The burn rate of gunpowder can be changed by corning. Corning first compresses the fine black powder formula into blocks with a fixed density of around 1.7 g/cm³. The blocks are then broken up into granules. These granules are then sorted by size to give various grades of black powder. Different grades of black powder are use for different things. In the U.S., standard grades of black powder runs from the coarse Fg grade that are used in large bore rifles and small cannons. Through FFg which is used in medium and small-bore weapons such as muskets and fusils, FFFg used in small-bore rifles and pistols, and FFFFg that is used in extreme small bore, short pistols and for priming flintlocks.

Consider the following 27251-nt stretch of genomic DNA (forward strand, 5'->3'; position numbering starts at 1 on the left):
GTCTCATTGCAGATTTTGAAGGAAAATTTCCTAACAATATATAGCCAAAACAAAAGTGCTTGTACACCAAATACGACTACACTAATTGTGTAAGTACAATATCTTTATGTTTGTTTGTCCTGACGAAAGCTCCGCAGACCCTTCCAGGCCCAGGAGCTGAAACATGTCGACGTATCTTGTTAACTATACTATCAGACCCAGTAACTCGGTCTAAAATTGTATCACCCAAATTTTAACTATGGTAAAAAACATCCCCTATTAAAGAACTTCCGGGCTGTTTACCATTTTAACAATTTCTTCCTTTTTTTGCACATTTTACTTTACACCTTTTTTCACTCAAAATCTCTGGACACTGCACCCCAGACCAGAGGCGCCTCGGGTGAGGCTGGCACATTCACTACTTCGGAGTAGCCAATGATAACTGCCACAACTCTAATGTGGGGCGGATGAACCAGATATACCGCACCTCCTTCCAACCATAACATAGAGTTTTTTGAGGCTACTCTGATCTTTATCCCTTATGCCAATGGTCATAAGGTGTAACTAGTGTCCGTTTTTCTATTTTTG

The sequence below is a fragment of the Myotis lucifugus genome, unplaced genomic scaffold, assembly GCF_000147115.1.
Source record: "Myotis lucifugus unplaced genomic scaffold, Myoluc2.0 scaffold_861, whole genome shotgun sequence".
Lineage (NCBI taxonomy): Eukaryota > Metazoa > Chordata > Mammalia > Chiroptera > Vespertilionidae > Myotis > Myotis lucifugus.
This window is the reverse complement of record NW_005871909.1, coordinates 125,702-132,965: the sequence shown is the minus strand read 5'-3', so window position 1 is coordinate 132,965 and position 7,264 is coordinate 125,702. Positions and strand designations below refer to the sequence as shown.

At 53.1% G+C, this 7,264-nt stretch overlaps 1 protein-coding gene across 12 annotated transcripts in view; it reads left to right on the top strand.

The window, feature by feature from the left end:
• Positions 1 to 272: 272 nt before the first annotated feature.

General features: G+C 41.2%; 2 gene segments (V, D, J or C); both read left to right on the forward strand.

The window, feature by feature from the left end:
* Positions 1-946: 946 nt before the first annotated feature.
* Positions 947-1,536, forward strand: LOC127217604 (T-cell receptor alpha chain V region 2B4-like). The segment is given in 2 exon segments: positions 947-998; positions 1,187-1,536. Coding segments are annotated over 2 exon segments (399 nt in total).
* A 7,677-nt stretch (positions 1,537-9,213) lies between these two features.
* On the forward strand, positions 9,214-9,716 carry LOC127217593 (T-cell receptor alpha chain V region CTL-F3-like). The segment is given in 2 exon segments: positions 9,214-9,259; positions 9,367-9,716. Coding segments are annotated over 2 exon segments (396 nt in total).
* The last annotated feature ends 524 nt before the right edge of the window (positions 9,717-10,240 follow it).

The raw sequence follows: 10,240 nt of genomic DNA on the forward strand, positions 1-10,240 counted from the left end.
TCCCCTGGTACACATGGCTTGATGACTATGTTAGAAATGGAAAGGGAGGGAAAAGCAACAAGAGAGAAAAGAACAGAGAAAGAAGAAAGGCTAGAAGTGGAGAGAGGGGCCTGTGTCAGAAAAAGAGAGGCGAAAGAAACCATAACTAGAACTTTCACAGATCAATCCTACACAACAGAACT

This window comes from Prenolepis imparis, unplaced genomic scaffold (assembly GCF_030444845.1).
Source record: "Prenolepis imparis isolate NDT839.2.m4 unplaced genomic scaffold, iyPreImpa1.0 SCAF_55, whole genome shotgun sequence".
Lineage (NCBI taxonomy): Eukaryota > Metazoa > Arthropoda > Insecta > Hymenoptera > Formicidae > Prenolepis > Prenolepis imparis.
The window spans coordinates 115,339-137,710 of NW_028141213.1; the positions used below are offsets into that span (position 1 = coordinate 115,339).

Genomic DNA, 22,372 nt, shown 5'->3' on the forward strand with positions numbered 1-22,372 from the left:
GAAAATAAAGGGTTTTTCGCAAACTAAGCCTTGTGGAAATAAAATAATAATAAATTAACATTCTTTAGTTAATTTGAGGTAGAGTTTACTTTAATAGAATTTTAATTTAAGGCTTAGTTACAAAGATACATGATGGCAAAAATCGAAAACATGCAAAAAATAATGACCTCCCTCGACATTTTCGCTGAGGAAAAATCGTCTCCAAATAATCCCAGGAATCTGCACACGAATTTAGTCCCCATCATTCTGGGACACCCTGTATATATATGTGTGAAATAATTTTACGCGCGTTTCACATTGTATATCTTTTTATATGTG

A simple, in a way, chemical equation for the combustion of black powder is
2 KNO3 + S + 3 C → K2S + N2 + 3 CO2.
The more accurate, though simplified a bit, is
10 KNO3 + 3 S + 8 C → 2 K2CO3 + 3 K2SO4 + 6 CO2 + 5 N2.
Burning gunpowder does not take place as a single reaction, and the byproducts are not easily predicted. One study's results showed that it produced: 55.91% solid products: potassium carbonate, potassium sulfate, potassium sulfide, sulfur, potassium nitrate, potassium thiocyanate, carbon,... [continues]
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